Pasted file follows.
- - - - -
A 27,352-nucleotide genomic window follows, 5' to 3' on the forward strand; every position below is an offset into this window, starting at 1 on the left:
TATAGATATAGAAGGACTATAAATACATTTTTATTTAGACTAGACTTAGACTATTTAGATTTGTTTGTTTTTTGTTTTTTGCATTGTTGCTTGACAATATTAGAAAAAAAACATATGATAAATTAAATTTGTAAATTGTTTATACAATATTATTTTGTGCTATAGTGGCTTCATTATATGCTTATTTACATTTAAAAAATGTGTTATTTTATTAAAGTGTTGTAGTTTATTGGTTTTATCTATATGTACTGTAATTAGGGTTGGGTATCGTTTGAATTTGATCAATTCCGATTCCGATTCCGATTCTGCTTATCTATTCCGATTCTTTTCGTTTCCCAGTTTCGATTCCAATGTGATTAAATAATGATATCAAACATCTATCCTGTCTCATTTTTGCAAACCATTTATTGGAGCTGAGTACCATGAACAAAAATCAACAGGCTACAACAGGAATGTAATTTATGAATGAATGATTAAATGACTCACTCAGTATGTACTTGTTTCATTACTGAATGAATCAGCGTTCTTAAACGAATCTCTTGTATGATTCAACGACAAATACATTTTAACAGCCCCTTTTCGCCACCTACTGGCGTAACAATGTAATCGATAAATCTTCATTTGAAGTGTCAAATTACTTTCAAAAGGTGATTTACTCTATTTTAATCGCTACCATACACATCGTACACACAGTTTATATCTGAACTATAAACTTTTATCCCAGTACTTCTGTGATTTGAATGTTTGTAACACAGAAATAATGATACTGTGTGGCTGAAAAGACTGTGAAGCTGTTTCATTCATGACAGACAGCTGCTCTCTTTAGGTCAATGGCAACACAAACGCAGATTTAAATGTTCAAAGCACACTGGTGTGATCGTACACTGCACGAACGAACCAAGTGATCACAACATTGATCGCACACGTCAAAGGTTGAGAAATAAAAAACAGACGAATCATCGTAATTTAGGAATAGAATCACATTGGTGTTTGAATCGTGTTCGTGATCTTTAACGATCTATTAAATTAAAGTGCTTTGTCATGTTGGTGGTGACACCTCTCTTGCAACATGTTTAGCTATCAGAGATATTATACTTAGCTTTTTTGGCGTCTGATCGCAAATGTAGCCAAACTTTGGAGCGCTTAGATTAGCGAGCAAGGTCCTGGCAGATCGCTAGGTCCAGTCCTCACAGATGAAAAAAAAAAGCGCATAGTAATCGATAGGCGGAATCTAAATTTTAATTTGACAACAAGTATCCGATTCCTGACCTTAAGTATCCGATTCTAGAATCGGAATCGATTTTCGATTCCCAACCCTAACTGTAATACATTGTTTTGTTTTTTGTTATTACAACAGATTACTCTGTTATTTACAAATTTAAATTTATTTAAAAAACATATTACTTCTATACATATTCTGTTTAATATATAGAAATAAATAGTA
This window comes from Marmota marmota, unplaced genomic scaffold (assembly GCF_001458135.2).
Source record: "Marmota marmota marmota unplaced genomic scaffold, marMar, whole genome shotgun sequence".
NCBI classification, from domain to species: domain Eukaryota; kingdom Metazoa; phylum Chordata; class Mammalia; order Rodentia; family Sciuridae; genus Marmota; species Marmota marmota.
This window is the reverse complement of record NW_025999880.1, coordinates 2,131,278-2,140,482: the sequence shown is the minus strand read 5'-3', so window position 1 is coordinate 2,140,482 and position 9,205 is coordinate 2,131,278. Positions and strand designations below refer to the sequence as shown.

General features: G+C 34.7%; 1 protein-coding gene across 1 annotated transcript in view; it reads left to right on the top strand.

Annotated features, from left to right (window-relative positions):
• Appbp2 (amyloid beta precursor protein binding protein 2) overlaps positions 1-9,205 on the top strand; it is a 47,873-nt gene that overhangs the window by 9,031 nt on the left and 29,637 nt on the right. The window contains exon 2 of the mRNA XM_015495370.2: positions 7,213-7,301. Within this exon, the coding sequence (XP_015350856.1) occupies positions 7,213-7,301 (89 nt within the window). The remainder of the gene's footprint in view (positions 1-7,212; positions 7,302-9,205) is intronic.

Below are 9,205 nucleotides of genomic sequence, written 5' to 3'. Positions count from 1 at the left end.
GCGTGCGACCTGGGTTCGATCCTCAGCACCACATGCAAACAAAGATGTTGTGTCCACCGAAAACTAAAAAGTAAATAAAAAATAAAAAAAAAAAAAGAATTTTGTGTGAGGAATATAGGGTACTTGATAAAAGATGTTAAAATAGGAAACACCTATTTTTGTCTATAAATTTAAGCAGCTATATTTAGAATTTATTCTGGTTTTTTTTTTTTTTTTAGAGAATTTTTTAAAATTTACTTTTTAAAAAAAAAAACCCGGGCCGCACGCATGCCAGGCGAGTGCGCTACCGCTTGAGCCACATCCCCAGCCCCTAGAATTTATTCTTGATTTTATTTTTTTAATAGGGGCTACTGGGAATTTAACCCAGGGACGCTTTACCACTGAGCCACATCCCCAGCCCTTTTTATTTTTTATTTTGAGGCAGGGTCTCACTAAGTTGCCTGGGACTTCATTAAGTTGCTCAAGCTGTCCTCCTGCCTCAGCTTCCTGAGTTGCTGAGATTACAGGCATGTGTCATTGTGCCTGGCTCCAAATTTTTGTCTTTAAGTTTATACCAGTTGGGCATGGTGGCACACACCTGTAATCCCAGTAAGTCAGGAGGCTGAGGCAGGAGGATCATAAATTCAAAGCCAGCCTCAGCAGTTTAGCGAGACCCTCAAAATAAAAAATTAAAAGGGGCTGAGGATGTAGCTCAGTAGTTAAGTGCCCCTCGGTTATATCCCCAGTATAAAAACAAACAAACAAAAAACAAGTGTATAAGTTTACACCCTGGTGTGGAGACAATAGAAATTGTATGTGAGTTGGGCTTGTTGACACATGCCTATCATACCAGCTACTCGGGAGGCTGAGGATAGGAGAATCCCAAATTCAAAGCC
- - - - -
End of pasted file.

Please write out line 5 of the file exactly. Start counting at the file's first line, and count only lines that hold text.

NCBI classification, from domain to species: domain Eukaryota; kingdom Metazoa; phylum Chordata; class Mammalia; order Rodentia; family Sciuridae; genus Marmota; species Marmota marmota.